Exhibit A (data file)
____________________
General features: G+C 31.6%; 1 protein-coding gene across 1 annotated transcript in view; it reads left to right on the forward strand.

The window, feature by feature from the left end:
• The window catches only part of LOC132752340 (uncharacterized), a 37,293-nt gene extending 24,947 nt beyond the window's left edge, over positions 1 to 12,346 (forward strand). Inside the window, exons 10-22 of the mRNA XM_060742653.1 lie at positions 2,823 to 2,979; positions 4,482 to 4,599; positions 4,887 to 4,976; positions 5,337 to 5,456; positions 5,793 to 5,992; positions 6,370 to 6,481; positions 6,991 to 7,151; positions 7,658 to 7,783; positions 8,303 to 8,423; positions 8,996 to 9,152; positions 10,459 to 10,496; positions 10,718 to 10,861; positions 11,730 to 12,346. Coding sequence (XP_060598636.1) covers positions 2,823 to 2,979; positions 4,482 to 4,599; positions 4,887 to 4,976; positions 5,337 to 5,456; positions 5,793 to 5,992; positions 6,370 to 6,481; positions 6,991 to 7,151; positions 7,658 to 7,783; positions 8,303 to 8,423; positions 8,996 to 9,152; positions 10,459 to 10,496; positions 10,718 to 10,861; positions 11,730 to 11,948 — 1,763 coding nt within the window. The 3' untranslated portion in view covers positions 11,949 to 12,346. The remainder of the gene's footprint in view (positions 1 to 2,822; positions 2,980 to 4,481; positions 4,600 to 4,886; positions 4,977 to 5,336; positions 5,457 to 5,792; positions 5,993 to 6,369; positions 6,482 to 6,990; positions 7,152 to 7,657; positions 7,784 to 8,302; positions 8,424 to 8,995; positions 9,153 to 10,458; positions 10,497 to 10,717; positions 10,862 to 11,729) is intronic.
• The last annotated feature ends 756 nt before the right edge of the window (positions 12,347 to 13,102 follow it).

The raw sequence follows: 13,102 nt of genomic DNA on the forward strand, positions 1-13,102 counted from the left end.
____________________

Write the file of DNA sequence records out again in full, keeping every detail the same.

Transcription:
General features: G+C 31.6%; 1 protein-coding gene across 1 annotated transcript in view; it reads left to right on the forward strand.

The window, feature by feature from the left end:
• The window catches only part of LOC132752340 (uncharacterized), a 37,293-nt gene extending 24,947 nt beyond the window's left edge, over positions 1 to 12,346 (forward strand). Inside the window, exons 10-22 of the mRNA XM_060742653.1 lie at positions 2,823 to 2,979; positions 4,482 to 4,599; positions 4,887 to 4,976; positions 5,337 to 5,456; positions 5,793 to 5,992; positions 6,370 to 6,481; positions 6,991 to 7,151; positions 7,658 to 7,783; positions 8,303 to 8,423; positions 8,996 to 9,152; positions 10,459 to 10,496; positions 10,718 to 10,861; positions 11,730 to 12,346. Coding sequence (XP_060598636.1) covers positions 2,823 to 2,979; positions 4,482 to 4,599; positions 4,887 to 4,976; positions 5,337 to 5,456; positions 5,793 to 5,992; positions 6,370 to 6,481; positions 6,991 to 7,151; positions 7,658 to 7,783; positions 8,303 to 8,423; positions 8,996 to 9,152; positions 10,459 to 10,496; positions 10,718 to 10,861; positions 11,730 to 11,948 — 1,763 coding nt within the window. The 3' untranslated portion in view covers positions 11,949 to 12,346. The remainder of the gene's footprint in view (positions 1 to 2,822; positions 2,980 to 4,481; positions 4,600 to 4,886; positions 4,977 to 5,336; positions 5,457 to 5,792; positions 5,993 to 6,369; positions 6,482 to 6,990; positions 7,152 to 7,657; positions 7,784 to 8,302; positions 8,424 to 8,995; positions 9,153 to 10,458; positions 10,497 to 10,717; positions 10,862 to 11,729) is intronic.
• The last annotated feature ends 756 nt before the right edge of the window (positions 12,347 to 13,102 follow it).

The raw sequence follows: 13,102 nt of genomic DNA on the forward strand, positions 1-13,102 counted from the left end.